When Terri Hooley compares Belfast during The Troubles to Jamaica, joint in hand, he doesn’t exactly register as a visionary who would—as in real life—become the godfather of the Irish punk movement. But the scene, early on in UK’s entry to the European Union Film Festival in Toronto, Good Vibrations, was the spark that led to Hooley (Richard Dormer) opening up the iconic (and tenuous) record store the movie takes its title from.
Except that as Hooley learns, reggae wasn’t the thing that finally found a way to unite the youth of the divided city. His euphoric discovery of punk music—from the way it overcame the divisions that had stripped him of his friends, to more simply the thrill of the music is a stunning cinematic moment. Directors Lisa Barros D’Sa and Glenn Layburn certainly take their time with his epiphany—after all, it’s a life-altering discovery that shaped the punk movement’s evolution—but they manage to keep it personal by focusing on Hooley’s reaction to discovering an underground scene that was full of the things he’d lost since the fighting in Ireland broke out.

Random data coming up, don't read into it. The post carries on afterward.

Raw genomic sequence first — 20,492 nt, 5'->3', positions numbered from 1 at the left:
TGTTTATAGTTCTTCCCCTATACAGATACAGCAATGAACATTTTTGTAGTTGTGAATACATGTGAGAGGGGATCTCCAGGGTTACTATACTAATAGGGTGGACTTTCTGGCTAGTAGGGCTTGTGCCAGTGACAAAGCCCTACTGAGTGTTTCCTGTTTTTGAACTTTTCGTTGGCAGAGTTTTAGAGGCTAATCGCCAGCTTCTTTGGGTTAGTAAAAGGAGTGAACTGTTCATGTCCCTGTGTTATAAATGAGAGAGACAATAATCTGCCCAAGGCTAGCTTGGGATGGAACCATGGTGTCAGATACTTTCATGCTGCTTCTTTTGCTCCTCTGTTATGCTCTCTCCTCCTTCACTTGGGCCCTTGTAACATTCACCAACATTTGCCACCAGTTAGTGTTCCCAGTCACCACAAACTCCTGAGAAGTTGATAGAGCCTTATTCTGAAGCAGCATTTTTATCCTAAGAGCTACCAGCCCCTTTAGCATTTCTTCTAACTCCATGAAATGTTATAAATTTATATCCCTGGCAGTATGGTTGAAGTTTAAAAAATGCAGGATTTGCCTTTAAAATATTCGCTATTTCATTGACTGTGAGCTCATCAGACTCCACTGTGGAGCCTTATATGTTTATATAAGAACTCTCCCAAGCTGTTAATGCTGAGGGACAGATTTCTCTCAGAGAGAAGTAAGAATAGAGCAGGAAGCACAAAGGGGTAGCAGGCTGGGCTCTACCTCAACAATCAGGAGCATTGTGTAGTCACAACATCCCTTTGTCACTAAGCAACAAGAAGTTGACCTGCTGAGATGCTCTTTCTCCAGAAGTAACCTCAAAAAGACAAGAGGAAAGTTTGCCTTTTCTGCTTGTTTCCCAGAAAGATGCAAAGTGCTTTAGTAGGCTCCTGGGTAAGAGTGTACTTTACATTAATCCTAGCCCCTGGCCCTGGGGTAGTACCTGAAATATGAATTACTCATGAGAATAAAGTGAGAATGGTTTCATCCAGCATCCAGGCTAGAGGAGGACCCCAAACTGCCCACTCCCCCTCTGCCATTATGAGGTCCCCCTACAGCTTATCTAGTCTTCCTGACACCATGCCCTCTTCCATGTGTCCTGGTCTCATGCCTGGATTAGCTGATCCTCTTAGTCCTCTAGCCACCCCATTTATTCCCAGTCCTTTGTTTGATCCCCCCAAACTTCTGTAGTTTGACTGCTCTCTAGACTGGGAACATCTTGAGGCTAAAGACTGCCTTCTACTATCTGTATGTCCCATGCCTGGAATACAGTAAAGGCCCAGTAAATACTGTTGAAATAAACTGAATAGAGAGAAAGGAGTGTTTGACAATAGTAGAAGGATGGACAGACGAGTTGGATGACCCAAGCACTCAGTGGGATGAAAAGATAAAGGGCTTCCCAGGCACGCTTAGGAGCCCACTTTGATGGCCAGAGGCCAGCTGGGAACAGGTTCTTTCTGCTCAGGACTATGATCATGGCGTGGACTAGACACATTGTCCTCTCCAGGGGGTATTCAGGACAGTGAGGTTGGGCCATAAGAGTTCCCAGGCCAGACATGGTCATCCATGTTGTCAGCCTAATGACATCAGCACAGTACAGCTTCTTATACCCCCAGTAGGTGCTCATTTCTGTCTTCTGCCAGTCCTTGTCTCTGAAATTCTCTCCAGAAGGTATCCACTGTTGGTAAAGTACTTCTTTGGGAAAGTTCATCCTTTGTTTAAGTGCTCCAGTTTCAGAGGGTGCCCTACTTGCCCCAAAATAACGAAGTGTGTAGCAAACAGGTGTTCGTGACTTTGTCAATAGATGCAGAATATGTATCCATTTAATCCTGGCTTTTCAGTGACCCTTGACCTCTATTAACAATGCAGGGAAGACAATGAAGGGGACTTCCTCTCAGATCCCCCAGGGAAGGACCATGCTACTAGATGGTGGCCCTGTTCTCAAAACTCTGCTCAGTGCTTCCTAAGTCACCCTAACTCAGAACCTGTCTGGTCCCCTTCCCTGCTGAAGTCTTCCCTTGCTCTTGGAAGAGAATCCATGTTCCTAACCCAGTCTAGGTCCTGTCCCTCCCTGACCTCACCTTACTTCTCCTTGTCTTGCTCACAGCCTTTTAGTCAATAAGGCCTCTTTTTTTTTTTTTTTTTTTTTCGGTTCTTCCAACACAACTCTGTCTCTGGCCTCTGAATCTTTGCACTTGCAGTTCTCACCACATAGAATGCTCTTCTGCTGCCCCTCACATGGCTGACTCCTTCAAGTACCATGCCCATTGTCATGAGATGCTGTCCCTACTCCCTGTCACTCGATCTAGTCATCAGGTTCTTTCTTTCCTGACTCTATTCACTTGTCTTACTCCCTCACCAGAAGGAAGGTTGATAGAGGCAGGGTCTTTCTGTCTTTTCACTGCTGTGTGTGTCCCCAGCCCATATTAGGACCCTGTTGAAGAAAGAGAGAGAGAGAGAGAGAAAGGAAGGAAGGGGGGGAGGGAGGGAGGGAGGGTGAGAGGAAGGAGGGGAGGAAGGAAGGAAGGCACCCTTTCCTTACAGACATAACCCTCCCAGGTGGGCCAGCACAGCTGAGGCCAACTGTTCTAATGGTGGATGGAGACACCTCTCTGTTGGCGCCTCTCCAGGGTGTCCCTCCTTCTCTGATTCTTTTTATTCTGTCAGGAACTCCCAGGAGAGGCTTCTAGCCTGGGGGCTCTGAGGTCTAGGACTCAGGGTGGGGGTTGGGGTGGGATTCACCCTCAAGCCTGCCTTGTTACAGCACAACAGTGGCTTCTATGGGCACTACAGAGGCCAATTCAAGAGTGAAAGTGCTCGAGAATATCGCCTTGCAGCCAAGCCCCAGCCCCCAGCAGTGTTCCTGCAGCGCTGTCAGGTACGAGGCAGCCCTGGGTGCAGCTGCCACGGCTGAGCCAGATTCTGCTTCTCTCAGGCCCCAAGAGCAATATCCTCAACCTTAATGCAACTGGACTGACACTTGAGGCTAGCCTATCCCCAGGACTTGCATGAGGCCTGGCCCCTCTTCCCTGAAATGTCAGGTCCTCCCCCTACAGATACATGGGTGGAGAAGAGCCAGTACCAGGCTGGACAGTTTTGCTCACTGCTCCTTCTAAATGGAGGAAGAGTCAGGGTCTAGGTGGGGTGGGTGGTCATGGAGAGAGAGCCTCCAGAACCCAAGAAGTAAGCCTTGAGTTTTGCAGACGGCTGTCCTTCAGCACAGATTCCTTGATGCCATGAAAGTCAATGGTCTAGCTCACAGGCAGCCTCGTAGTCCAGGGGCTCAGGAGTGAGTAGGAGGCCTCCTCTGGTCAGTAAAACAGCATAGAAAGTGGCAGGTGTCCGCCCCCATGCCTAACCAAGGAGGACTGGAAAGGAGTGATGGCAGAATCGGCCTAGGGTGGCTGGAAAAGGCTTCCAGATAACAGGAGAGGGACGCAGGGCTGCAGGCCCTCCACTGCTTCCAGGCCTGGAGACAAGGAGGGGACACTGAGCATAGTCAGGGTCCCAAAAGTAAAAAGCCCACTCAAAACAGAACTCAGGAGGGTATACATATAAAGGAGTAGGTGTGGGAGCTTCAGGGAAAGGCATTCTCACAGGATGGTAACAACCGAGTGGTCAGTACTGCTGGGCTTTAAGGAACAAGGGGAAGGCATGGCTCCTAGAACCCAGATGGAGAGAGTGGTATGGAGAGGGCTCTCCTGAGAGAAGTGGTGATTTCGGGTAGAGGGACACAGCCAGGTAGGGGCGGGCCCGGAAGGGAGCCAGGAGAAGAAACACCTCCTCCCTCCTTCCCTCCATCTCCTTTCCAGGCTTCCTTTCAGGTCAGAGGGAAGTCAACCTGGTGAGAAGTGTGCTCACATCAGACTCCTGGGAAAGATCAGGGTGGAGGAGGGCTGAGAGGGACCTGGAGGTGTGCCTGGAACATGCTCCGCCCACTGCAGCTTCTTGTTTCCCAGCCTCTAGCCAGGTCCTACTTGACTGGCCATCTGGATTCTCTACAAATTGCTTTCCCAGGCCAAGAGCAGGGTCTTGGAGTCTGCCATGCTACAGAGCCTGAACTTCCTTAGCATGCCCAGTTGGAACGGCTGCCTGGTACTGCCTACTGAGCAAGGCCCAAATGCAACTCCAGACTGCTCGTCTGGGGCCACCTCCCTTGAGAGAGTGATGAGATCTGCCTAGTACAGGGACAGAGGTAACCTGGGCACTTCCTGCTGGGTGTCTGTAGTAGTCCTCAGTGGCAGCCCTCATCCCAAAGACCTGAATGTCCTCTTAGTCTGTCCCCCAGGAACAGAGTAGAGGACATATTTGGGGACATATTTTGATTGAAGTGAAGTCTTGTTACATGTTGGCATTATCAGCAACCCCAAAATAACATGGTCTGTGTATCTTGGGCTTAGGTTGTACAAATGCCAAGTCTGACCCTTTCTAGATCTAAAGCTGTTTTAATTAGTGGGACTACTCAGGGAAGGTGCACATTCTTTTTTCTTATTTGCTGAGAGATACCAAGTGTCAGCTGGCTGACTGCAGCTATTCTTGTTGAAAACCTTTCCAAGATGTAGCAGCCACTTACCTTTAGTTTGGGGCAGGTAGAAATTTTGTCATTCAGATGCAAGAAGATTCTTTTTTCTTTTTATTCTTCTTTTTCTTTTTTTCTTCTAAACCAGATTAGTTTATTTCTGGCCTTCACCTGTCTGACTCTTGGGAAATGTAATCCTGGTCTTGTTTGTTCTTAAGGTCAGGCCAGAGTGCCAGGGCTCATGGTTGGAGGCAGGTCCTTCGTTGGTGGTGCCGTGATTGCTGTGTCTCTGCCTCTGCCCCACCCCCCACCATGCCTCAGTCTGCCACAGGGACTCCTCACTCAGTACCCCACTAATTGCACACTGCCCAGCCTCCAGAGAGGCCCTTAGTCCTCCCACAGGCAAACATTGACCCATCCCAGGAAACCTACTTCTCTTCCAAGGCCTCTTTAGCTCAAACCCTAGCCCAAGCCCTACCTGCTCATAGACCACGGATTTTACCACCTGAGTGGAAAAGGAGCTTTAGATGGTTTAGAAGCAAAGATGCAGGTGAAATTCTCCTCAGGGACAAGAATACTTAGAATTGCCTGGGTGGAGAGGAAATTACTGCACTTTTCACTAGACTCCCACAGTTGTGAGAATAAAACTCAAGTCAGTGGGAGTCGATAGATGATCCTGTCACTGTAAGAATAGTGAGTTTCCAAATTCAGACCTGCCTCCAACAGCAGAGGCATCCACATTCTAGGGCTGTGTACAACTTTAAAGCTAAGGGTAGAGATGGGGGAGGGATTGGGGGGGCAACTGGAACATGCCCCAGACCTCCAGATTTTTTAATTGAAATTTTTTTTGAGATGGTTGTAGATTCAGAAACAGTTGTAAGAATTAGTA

In many ways, that’s the emotional climax of the film, and not even an oversized concert at the end can really compete with his joy at finding out some part of the world he remembered had survived. Of course, the scattered mind that makes that brilliant opening comparison isn’t made for entrepreneurship. His shop quickly goes from an empty repository of old classics to the city’s safe haven for punks, and pushed by his new clientele, Hooley ends up opening the record label that would be responsible for the world’s discovery of The Undertones, The Outcasts, Rudi and more.
It’s a fantastic build up of struggle and success that comes with the genre’s predictable fall as success goes to Hooley’s head—possibly Good Vibrations’ weakest moment if only because it’s been done so many times before. Still, the saving grace of his final redemption arc is that he never quite makes things right. But as he says, getting rich and making it big was never the point of the store.
Hooley might argue getting the music out there, and getting it heard and played by the likes of John Peele, was his bigger service to the world. Or the real reason might be a shorter scene, played up more for laughs than anything else that sees the British armed forces on the island baffled by a group of Protestants and Catholics touring together at a time when Hooley’s former friends were scalping each other. Either way, it’s moments like those and Hooley’s bigger purpose—intended or otherwise—that keeps the film from getting bundled in with a number of other success stories. That, and how Dormer as Hooley never loses that touch of naiveté that convinced a grown man reggae could end a civil war.